“We were a part of the police and the sheriff’s office dispatch,” she said. “So when the sheriff’s office got a phone call that someone was in need, they personally contacted one of us with a boat and told us where to go to get that person if they could.”

Among those rescued by Campbell and her friends over the course of two days: a paralyzed woman with multiple sclerosis trapped in a house filled with 18 inches of water, and a family of five who had been inside their flooded home for two days. But she worried about those who may not have gotten out in time.

“You get further down the street and the water is literally to the eaves of the houses, and you can’t help but wonder: is someone in there?” she said. “Did someone not help them?  It’s terrifying.”

Ashley Ferguson, a fish biologist, and her husband, a physician’s assistant, launched their boat from a Baton Rouge car dealership parking lot filled with submerged vehicles. 

Coordinating with other boaters, they motored house by house peering in windows. One elderly man waved them down from a distance. He and his disabled wife had watched helplessly as waters filled their home overnight.

“She said she had to hang on her husband all night because she can’t stand up,” Ashley recounted. “If she had sat in her wheelchair, she would have drowned.”

The Fergusons launched their boat from this Toyota dealership in Baton Rouge. Photo courtesy: Ashley Ferguson.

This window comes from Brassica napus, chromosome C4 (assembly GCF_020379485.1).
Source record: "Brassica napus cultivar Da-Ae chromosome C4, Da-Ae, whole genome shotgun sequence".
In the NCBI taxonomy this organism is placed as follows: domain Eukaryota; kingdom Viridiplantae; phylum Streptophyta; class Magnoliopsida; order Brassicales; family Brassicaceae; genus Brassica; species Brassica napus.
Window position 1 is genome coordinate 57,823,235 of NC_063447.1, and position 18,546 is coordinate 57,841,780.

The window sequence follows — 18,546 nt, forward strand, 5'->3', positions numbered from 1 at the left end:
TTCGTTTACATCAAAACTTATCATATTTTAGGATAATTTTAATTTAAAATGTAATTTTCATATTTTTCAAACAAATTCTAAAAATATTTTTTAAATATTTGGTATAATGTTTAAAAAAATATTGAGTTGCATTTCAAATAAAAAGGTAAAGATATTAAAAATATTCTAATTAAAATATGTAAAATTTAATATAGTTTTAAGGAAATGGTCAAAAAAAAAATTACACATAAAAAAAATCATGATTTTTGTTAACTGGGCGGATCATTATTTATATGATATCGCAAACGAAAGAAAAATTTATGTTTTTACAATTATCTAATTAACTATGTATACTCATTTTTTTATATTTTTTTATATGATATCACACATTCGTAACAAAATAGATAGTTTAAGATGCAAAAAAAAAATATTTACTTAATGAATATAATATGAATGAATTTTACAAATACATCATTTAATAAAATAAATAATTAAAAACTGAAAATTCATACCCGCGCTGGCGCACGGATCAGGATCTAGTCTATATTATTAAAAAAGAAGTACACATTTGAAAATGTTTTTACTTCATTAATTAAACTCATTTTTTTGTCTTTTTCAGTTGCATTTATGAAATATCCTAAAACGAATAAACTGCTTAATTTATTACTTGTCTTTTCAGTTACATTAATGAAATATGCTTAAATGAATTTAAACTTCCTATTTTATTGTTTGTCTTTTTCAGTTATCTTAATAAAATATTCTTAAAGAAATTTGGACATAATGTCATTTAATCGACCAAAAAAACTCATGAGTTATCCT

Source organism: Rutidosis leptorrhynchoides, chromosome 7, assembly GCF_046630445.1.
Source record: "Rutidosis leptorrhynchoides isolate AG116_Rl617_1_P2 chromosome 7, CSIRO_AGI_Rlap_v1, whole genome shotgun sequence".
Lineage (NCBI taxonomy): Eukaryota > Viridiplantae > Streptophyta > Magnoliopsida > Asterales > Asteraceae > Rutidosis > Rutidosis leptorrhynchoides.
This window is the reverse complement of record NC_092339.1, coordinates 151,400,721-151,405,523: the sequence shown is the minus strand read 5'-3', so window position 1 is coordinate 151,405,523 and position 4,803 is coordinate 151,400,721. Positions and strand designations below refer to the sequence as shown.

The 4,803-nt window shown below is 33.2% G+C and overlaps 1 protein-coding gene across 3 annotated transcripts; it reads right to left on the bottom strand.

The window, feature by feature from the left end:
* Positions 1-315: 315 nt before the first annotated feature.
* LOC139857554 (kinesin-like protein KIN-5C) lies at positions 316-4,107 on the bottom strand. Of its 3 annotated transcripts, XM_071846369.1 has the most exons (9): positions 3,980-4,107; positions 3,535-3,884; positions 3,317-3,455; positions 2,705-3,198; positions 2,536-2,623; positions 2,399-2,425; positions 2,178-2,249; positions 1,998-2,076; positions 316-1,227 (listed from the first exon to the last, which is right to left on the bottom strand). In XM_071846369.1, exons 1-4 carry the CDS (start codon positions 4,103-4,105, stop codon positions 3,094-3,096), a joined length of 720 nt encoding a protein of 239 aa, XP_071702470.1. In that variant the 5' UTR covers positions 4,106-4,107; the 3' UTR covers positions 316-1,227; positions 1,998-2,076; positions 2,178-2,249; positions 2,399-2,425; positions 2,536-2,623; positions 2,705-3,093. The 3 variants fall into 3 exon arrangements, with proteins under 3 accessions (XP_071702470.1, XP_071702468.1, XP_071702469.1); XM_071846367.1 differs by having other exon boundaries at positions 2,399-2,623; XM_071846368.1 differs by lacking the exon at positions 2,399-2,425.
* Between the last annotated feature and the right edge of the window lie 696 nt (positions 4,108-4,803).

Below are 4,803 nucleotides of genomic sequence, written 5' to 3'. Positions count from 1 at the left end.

The Fergusons launched their boat from this Toyota dealership in Baton Rouge. Photo by Ashley Ferguson

Duckworth also worked the Hurricane Katrina response with the Coast Guard. He credits the National Guard and the Coast Guard for stepping up during the latest floods, but remains frustrated with the overall response.

“[If] I’m seeing elderly people in a Wal-Mart parking lot for hours on end with no help in sight, then I’m mad about that, and I think all my fellow citizens, no matter what state you’re from should be mad about that,” he said.

For Ferguson, the scenes are all too familiar.  She talked her way through police checkpoints to get to her grandmother’s flood-filled home after Katrina. She saw boats on the ground that had been tied halfway up trees, drained cars with foggy windows and visible floodlines and vehicles with windshields shattered by boat propellers.

“It’s mind blowing, and overwhelming and painfully familiar,” she said. “It’s things you’ve gone through before and wished you didn’t have to go through again.”

Austin Melanco helped rescue this Baton Rouge resident who had heart problems on Aug. 14. She had been trapped in her house for two days with no food and water. Video by Austin Melanco

Campbell added that while the flood and extent of the rescue effort took everyone by surprise, those struck by tragedy have been remarkably resilient.

“Even though it’s a disaster, I’ve never seen such a group of thankful people,” she said. “You would think, riding away from these people’s houses, they would be devastated. But there’s like a glimmer of hope in each and every one of them. Grateful they have what they have, even though it’s barely anything.”

As my parents returned to their home Tuesday, they too were grateful.  Grateful for the outpouring of support from friends and acquaintances. Grateful to so many people willing to house them, provide a meal, pull out carpet, take out drywall or move furniture. Grateful simply for warm and familiar smiles.

In the end, 1.5 feet of water filled our home. My parents lost furniture, appliances, home movies, perhaps even the sense that they are immune to nature’s ravages. But there are those who are worse off. Those who lost everything.

And yet, what a supportive community they still have.

For that, I am grateful.